real effectiveness of condoms/ What is the failure rate of condoms for heterosexual couples attempting to prevent pregnancy?The Body: Rick Sowadsky M.S.P.H., C.D.S, Answers to Safe Sex Questions
Feb 3, 1997
Question 1: Is it true the CDC said the failure rate of condoms is 17% for heterosexual couples attempting to prevent pregnancy? Would the failure rate of condoms for couples attempting to prevent HIV transmission be higher than the failure rate of condoms to prevent pregnancy? Question 2: Dear Dr. S: I have been very worried about an encounter I had recently. It was protected sex with a female prostitute (I am male). The condom appeared to be latex and did not appear to leak or break. I understand that this encounter puts me at "very low risk," but my fear that I have contracted HIV remains. Even the NYC Dept of Health tells me that they would not advise me to have a test based on my encounter. That indicates to me that they calculate my risk to effectively be zero! I am looking for some hard facts to put things in perspective. What I would like to know is this: 1. What is the real effectiveness of condoms? Are there any reported cases of HIV transmission (female to male)during heterosexual sex with a properly used condom? Are there any scientific numbers which could give an idea of how effective this type of protection is? "Very Low" tells me very little! 2. Can HIV be transmitted through newly healed skin (such as a recently healed herpes sore)? Can the virus enter through the urethra by mere contact with the tip of the penis, or does there have to be some force, i.e. rough sex.? I realize these questions may seem hypochondriacal, but I am having a lot of trouble dealing with this and want to know as much as possible so I can get through this in a calm manner. Thank you for your time. ------------------------------------------------------------------------
Response from Mr. Sowadsky
Hi. Thank you for your questions.
When we calculate the failure rate for condoms, we look at the pregnancy rate per year that occurs in couples who use condoms. For latex condoms, the typical failure rate is about 12%. However, if condoms are used every time and used correctly every time , the failure rate falls to approximately 2 to 3%. Even when condoms are used perfectly, there is still a 2 to 3% failure rate, since condoms will sometimes break, even when used correctly. Nothing man-made works 100% of the time. However, most of the time condoms fail, is either because they're not used every time, or they're not used correctly. If a condom remains intact, and is used correctly, it will protect against both pregnancy and Sexually Transmitted Diseases (STD's) including HIV.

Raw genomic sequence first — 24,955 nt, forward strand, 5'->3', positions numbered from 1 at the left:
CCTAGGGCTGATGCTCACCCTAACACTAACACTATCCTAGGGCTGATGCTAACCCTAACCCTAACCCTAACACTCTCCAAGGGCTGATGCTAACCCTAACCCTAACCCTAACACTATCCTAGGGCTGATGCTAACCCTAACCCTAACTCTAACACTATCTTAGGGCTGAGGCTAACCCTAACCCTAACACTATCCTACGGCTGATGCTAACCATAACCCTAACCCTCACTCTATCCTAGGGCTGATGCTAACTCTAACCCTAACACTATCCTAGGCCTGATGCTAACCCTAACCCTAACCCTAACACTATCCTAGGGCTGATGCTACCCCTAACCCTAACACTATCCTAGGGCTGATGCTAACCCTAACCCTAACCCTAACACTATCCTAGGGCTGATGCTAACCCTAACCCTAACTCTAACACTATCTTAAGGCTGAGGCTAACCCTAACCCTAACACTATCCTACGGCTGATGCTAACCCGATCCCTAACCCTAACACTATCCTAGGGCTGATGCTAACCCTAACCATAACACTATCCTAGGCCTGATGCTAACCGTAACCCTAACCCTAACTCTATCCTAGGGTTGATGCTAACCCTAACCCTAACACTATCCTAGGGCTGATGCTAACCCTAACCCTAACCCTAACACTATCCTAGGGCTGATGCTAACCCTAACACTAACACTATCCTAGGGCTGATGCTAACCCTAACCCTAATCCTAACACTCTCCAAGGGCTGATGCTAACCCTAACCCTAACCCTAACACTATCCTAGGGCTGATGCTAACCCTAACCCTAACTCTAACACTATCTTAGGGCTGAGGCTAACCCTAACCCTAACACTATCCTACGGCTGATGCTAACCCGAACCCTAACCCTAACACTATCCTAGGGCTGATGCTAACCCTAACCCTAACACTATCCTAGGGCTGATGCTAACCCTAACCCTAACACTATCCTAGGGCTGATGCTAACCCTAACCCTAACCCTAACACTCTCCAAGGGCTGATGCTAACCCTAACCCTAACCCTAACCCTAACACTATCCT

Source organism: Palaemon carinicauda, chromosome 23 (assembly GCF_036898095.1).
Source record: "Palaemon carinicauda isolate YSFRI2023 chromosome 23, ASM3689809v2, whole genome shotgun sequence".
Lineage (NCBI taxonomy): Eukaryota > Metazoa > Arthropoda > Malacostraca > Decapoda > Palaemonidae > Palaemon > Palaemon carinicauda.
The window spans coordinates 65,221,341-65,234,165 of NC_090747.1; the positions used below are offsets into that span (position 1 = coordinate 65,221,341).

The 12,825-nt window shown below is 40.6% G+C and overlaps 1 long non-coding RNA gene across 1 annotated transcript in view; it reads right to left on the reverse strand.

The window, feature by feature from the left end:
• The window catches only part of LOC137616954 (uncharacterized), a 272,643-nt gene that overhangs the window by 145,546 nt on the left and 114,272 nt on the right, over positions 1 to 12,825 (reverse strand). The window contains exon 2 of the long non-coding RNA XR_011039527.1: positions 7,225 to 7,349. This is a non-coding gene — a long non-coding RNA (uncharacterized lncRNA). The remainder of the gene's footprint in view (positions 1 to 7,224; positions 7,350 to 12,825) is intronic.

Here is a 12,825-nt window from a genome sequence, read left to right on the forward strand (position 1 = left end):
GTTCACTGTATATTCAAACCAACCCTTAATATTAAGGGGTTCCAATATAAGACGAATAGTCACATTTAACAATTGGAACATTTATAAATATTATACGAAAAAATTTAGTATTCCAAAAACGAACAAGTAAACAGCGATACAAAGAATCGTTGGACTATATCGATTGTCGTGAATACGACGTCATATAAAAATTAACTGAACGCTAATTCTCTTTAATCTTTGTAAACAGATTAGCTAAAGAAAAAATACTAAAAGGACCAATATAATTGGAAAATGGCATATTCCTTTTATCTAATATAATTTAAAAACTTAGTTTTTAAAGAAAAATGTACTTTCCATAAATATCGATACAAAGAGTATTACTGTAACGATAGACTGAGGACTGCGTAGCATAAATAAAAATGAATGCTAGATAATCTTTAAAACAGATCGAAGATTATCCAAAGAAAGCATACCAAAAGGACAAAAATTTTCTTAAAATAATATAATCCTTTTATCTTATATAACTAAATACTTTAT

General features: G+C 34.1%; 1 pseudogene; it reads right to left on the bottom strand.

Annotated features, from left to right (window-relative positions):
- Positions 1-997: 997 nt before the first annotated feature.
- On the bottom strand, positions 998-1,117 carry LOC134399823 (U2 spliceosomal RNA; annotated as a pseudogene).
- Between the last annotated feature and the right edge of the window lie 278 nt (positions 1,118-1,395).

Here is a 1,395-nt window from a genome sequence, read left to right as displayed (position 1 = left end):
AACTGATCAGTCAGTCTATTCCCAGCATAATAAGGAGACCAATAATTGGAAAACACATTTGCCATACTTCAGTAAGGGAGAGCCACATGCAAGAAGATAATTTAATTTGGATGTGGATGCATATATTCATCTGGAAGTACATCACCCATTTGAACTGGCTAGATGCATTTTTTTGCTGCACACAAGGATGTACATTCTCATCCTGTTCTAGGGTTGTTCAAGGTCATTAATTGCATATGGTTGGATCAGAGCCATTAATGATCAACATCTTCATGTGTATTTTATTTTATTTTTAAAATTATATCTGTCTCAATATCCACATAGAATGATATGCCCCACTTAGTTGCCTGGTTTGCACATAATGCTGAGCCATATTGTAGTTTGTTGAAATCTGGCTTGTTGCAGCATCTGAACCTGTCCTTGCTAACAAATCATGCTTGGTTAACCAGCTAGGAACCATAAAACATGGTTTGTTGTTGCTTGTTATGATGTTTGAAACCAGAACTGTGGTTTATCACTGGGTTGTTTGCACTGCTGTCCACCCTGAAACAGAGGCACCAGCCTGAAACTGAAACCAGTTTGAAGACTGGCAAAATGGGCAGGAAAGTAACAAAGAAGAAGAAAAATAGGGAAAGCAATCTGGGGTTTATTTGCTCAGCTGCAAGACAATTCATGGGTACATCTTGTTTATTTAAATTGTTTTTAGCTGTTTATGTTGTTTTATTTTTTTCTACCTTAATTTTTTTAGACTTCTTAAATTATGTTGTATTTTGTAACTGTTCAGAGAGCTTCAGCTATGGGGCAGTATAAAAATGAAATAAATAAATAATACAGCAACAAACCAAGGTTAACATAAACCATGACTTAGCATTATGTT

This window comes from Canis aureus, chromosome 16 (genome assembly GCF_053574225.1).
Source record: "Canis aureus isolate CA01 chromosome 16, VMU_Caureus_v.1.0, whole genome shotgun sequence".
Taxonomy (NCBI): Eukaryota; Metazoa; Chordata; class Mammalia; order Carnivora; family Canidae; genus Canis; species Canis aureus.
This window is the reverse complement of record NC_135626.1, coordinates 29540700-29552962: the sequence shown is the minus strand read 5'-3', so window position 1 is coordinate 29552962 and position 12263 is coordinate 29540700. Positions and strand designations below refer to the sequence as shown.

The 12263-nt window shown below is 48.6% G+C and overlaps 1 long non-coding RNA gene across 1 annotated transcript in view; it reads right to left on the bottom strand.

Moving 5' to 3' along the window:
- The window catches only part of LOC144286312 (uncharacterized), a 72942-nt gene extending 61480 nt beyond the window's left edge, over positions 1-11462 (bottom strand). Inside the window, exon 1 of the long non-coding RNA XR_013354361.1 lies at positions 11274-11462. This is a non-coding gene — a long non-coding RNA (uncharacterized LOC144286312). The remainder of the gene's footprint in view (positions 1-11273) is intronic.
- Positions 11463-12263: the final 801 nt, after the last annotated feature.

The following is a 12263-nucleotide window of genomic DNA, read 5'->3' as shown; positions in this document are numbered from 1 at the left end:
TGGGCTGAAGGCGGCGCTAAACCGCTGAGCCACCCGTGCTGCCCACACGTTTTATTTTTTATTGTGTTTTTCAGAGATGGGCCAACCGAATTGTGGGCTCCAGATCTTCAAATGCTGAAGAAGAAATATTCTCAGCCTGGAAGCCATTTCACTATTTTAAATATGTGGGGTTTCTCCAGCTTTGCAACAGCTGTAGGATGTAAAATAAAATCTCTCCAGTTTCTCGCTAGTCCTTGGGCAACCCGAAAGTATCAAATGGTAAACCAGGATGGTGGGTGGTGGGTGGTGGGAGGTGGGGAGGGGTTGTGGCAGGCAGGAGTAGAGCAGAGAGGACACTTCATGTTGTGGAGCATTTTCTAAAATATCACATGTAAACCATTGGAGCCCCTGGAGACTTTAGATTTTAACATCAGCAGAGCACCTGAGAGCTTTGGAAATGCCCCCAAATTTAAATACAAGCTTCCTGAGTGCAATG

Several recent studies looked at couples in which one partner was infected with HIV, and the other wasn't (also known as discordant couples). One study looked at the infection rate of HIV-negative women having sex with HIV-positiv e men. In couples who did not use condoms every time, 12% of the women eventually became infected themselves. In couples who used condoms every time, less than 2% of the women became infected. In another study looking at positive persons having sex with negative persons, when condoms were not used every time, 10% of the negative partners ultimately became infected. In the couples who were always using condoms, none of the negative persons in the study became infected. These studies show that condoms will protect against HIV, but the key is that they be used consistently and correctly.
Failure rates can actually vary from one brand of condom to another. Consumer Reports magazine did a brand-by-brand comparison of condoms in their May 1995 issue, with an update in the January 1996 issue. This is perhaps the best review I've seen of failure rates for condoms. Because Consumer Reports does not accept any advertising, they were able to be totally objective at rating one brand of condom versus another. Consumer Reports is available at most libraries, and is also available through several online services, including America Online, CompuServe, Dialog, Nexis and Prodigy.
As long as condoms are used consistently and correctly, they will significantly reduce (but not eliminate) the risk for pregnancy and Sexually Transmitted Diseases (STD's). But they will never be 100% protection, but they can significantly reduce one's risk. As long as a condom remains intact, and does not leak or fall off, a person would be protected against pregnancy and STD's.
If a man does not use a condom, HIV can enter his bloodstream through microscopic cuts and abrasions that normally occur on the head of the penis. These microscopic openings are a result of the normal friction that normally occurs during intercourse, and are too small to visually see, but large enough for HIV to enter. These small cuts/abrasions are most likely to occur on the head of the penis, since this is made of mucous membranes, which tend to abrade easier than regular skin. Also, if a man were to have any open lesions due to other STD's (like herpes, syphilis etc.), it would be much easier for HIV to enter his bloodstream.
So in summary, condoms used consistently and correctly will significantly reduce one's risk of pregnancy and STD's. If they remain intact, they act as excellent barriers against pregnancy and infections. But the key to their success is that they be used every time, and used correctly.
If you have any further questions, please feel free to contact the Centers for Disease Control at 1.800.232.4636 (Nationwide).
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